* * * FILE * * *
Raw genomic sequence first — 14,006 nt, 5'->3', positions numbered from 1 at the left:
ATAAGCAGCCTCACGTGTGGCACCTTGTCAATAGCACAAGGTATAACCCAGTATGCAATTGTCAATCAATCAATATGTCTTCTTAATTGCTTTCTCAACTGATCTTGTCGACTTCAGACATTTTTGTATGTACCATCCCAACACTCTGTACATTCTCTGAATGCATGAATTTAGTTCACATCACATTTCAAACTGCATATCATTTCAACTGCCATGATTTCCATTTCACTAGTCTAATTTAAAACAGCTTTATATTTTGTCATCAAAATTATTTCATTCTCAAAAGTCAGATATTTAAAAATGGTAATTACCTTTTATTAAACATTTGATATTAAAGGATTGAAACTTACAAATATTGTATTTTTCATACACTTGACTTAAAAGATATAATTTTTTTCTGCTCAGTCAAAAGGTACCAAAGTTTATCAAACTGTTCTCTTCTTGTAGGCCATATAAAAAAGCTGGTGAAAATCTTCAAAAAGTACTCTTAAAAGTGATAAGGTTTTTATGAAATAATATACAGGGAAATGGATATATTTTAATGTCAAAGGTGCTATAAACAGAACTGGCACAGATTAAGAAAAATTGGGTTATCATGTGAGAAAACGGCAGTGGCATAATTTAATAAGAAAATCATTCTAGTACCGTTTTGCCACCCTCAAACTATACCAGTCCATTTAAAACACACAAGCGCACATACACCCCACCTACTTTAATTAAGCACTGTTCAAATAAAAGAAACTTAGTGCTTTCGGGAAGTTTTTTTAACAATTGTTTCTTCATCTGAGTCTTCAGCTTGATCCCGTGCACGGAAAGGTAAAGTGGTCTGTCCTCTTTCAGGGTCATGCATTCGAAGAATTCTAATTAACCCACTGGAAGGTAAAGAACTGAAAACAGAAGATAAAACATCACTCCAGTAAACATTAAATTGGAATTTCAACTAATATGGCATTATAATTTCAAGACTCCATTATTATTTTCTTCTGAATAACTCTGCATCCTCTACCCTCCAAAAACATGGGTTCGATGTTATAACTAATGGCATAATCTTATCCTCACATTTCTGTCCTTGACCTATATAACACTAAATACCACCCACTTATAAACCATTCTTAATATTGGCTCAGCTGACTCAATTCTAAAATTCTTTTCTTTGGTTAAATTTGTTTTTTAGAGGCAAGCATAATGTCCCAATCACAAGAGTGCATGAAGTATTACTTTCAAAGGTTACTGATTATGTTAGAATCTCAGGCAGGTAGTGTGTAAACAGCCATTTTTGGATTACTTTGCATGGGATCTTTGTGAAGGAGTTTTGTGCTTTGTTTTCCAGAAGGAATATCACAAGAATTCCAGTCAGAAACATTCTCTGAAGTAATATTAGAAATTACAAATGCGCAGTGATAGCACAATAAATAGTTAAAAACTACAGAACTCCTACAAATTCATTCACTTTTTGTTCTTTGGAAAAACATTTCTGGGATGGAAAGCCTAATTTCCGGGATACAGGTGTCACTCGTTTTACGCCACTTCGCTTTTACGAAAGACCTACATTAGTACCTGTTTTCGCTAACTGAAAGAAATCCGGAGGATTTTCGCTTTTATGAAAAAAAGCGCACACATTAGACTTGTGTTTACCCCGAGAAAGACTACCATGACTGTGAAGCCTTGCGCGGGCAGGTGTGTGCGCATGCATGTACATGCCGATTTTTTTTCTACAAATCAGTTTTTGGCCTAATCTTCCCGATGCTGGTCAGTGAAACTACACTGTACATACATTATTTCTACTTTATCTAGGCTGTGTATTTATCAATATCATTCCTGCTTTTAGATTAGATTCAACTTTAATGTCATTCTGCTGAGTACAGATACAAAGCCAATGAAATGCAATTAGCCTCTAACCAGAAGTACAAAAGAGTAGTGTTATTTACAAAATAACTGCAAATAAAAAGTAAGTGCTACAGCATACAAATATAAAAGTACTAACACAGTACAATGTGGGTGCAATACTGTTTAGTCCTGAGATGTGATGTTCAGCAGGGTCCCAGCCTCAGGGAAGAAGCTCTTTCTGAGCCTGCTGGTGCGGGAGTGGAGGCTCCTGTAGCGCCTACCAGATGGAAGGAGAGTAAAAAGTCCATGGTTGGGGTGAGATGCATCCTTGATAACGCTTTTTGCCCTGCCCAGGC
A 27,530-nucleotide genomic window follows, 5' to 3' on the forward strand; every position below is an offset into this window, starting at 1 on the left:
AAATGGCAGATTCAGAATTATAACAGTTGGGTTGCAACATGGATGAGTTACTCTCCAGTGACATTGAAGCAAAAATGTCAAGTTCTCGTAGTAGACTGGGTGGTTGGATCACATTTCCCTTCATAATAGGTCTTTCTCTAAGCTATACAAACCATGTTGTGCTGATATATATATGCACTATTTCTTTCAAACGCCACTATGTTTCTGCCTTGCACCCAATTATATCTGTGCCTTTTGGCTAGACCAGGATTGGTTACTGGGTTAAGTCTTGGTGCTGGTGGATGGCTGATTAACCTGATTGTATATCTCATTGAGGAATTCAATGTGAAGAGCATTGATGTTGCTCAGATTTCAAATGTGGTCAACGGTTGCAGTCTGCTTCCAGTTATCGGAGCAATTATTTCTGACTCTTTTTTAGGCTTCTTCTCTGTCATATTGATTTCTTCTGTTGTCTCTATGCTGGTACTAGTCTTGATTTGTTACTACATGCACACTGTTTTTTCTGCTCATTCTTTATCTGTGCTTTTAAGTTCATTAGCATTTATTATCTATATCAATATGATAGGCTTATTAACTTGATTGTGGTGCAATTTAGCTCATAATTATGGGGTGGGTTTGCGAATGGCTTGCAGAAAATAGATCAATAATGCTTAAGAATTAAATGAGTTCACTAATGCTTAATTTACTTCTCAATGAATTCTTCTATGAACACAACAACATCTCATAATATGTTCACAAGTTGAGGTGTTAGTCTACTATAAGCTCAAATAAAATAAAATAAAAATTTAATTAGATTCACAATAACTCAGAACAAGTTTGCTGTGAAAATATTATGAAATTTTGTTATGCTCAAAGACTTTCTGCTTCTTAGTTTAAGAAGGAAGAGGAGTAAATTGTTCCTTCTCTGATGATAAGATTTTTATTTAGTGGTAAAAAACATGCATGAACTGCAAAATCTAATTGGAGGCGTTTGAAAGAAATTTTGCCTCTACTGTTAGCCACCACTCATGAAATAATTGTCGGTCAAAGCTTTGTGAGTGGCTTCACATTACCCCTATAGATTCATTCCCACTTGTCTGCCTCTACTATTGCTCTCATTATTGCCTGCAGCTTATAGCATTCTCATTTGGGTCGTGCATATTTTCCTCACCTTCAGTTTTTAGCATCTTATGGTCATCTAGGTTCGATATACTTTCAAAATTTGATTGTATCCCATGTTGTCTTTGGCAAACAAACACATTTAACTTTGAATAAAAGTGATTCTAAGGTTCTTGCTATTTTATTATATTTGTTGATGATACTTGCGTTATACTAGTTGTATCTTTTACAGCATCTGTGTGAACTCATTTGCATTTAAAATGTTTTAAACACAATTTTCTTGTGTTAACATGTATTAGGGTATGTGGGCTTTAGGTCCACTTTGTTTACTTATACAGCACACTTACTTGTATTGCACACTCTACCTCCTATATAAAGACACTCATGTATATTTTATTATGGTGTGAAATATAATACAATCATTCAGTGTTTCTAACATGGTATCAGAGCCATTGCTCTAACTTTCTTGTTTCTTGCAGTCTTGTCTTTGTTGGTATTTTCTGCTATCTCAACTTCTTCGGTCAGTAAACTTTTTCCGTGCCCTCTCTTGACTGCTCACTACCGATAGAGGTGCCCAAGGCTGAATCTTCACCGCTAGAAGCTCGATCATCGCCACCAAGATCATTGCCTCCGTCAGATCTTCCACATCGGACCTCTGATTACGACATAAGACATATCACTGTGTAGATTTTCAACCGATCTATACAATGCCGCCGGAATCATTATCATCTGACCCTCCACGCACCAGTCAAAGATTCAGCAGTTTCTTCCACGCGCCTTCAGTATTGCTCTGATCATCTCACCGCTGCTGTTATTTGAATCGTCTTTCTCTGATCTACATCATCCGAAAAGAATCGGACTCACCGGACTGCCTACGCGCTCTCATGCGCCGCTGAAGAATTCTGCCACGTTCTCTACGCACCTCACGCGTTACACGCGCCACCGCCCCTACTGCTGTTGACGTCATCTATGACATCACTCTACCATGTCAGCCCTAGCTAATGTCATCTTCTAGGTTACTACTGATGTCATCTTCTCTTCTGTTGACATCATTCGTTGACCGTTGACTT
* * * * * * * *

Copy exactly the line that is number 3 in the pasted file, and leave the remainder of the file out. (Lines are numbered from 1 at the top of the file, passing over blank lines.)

A 27,530-nucleotide genomic window follows, 5' to 3' on the forward strand; every position below is an offset into this window, starting at 1 on the left: